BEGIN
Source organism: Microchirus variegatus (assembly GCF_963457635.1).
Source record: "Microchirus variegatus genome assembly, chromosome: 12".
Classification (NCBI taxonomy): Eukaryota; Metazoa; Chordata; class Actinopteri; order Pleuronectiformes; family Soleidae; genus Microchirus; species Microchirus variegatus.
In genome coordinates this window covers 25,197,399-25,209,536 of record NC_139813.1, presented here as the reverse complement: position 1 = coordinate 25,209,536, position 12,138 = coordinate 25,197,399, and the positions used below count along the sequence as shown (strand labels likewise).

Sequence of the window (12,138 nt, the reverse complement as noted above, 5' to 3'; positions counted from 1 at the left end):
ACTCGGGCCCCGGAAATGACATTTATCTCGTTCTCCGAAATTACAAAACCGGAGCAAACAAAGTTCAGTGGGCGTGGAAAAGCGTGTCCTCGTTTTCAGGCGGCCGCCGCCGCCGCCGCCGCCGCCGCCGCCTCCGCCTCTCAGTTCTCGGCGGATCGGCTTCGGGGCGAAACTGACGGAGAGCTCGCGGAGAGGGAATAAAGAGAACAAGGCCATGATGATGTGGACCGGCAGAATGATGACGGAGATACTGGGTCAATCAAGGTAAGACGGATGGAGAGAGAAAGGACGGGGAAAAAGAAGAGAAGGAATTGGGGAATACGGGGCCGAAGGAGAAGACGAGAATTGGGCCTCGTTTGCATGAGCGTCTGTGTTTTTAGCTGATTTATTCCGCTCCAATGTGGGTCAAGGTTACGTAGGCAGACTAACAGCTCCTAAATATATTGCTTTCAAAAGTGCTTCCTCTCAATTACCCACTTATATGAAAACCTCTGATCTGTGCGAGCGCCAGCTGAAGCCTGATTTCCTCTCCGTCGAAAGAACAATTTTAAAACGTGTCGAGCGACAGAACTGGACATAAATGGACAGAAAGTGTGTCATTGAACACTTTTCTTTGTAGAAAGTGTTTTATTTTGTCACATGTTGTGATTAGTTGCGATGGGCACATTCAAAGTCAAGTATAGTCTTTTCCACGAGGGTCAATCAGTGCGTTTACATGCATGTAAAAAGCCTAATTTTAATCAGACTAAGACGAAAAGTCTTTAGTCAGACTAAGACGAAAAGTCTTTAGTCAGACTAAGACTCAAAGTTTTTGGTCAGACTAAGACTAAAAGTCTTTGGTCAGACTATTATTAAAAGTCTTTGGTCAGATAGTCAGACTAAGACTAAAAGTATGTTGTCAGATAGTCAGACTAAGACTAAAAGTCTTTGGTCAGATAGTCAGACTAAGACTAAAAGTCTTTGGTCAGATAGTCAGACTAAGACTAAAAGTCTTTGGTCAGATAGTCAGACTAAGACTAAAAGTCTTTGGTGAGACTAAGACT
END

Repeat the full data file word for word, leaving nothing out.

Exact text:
Source organism: Microchirus variegatus (assembly GCF_963457635.1).
Source record: "Microchirus variegatus genome assembly, chromosome: 12".
Classification (NCBI taxonomy): Eukaryota; Metazoa; Chordata; class Actinopteri; order Pleuronectiformes; family Soleidae; genus Microchirus; species Microchirus variegatus.
In genome coordinates this window covers 25,197,399-25,209,536 of record NC_139813.1, presented here as the reverse complement: position 1 = coordinate 25,209,536, position 12,138 = coordinate 25,197,399, and the positions used below count along the sequence as shown (strand labels likewise).

Sequence of the window (12,138 nt, the reverse complement as noted above, 5' to 3'; positions counted from 1 at the left end):
ACTCGGGCCCCGGAAATGACATTTATCTCGTTCTCCGAAATTACAAAACCGGAGCAAACAAAGTTCAGTGGGCGTGGAAAAGCGTGTCCTCGTTTTCAGGCGGCCGCCGCCGCCGCCGCCGCCGCCGCCGCCTCCGCCTCTCAGTTCTCGGCGGATCGGCTTCGGGGCGAAACTGACGGAGAGCTCGCGGAGAGGGAATAAAGAGAACAAGGCCATGATGATGTGGACCGGCAGAATGATGACGGAGATACTGGGTCAATCAAGGTAAGACGGATGGAGAGAGAAAGGACGGGGAAAAAGAAGAGAAGGAATTGGGGAATACGGGGCCGAAGGAGAAGACGAGAATTGGGCCTCGTTTGCATGAGCGTCTGTGTTTTTAGCTGATTTATTCCGCTCCAATGTGGGTCAAGGTTACGTAGGCAGACTAACAGCTCCTAAATATATTGCTTTCAAAAGTGCTTCCTCTCAATTACCCACTTATATGAAAACCTCTGATCTGTGCGAGCGCCAGCTGAAGCCTGATTTCCTCTCCGTCGAAAGAACAATTTTAAAACGTGTCGAGCGACAGAACTGGACATAAATGGACAGAAAGTGTGTCATTGAACACTTTTCTTTGTAGAAAGTGTTTTATTTTGTCACATGTTGTGATTAGTTGCGATGGGCACATTCAAAGTCAAGTATAGTCTTTTCCACGAGGGTCAATCAGTGCGTTTACATGCATGTAAAAAGCCTAATTTTAATCAGACTAAGACGAAAAGTCTTTAGTCAGACTAAGACGAAAAGTCTTTAGTCAGACTAAGACTCAAAGTTTTTGGTCAGACTAAGACTAAAAGTCTTTGGTCAGACTATTATTAAAAGTCTTTGGTCAGATAGTCAGACTAAGACTAAAAGTATGTTGTCAGATAGTCAGACTAAGACTAAAAGTCTTTGGTCAGATAGTCAGACTAAGACTAAAAGTCTTTGGTCAGATAGTCAGACTAAGACTAAAAGTCTTTGGTCAGATAGTCAGACTAAGACTAAAAGTCTTTGGTGAGACTAAGACT